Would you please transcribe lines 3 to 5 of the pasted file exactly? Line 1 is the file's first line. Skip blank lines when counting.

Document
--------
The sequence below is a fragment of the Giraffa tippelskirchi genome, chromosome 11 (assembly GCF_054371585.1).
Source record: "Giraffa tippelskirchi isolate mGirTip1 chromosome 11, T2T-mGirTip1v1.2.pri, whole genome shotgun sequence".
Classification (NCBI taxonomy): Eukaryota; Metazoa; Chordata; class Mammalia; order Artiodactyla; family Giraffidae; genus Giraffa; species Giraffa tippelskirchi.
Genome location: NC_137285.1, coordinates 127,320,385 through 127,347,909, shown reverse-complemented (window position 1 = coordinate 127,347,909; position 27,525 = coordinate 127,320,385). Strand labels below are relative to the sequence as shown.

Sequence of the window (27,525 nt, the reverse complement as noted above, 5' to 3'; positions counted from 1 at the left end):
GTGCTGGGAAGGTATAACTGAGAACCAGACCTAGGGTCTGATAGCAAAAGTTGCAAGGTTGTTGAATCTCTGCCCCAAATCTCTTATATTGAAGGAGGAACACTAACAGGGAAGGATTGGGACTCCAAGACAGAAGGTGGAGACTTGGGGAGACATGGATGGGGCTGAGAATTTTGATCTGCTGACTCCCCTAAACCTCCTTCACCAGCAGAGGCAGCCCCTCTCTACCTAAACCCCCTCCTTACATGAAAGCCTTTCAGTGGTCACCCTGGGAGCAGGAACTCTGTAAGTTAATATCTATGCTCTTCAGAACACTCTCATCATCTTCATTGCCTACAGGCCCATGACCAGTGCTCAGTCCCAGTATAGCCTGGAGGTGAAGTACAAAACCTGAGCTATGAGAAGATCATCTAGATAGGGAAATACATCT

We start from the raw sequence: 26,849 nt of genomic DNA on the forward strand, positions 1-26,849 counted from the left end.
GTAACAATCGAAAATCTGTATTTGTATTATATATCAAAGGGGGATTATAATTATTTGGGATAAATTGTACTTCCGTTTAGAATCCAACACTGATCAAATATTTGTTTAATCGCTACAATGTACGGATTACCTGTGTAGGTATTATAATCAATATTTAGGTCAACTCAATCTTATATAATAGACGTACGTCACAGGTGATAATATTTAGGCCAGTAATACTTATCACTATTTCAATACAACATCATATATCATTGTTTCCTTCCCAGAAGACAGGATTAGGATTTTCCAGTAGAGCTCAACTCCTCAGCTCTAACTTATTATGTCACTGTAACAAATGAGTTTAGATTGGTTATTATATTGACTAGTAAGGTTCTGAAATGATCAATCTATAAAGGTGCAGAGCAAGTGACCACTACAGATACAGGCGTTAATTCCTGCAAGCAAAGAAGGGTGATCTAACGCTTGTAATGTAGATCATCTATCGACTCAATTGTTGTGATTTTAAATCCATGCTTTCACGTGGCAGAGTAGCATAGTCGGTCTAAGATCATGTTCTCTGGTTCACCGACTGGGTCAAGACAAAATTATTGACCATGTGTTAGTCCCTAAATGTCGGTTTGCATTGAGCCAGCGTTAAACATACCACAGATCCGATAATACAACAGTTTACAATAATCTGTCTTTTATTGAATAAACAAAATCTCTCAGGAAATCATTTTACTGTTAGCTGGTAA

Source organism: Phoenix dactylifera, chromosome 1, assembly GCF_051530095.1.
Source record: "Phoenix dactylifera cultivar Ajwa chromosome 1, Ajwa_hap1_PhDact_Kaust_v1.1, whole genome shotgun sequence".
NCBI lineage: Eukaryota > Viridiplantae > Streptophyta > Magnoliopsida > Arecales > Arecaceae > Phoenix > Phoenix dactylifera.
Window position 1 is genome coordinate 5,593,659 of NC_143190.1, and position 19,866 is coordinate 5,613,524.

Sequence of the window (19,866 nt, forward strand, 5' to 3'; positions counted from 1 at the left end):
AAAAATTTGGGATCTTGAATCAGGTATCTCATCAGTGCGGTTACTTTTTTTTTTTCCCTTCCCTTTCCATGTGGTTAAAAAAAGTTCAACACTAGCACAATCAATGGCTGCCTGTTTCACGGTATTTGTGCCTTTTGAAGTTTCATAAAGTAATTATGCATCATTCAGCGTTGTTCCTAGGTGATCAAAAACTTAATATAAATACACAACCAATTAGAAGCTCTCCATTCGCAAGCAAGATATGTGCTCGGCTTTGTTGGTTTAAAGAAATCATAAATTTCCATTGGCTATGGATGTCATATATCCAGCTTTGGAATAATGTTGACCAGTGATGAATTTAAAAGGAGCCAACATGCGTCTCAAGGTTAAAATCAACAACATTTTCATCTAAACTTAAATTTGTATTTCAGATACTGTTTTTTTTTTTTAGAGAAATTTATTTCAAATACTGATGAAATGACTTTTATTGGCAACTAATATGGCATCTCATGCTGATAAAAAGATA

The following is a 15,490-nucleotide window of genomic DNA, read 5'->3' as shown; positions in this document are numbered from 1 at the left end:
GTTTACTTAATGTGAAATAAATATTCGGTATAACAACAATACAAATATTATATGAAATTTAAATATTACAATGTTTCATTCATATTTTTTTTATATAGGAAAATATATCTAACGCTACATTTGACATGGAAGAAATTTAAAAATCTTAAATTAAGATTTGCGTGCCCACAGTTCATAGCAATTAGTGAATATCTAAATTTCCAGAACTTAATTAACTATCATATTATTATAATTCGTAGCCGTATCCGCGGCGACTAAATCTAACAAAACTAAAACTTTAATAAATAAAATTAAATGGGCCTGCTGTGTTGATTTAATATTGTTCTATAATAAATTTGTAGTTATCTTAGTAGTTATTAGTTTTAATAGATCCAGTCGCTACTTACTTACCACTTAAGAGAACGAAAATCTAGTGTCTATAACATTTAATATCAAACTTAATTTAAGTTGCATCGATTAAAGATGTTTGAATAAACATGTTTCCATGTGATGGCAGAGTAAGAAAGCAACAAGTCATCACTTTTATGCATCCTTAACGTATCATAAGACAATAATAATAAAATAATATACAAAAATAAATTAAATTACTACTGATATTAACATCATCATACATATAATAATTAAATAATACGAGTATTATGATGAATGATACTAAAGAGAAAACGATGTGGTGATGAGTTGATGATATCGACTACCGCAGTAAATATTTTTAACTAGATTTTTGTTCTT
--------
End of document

Classification (NCBI taxonomy): Eukaryota; Metazoa; Chordata; class Mammalia; order Artiodactyla; family Giraffidae; genus Giraffa; species Giraffa tippelskirchi.
Genome location: NC_137285.1, coordinates 127,320,385 through 127,347,909, shown reverse-complemented (window position 1 = coordinate 127,347,909; position 27,525 = coordinate 127,320,385). Strand labels below are relative to the sequence as shown.

Sequence of the window (27,525 nt, the reverse complement as noted above, 5' to 3'; positions counted from 1 at the left end):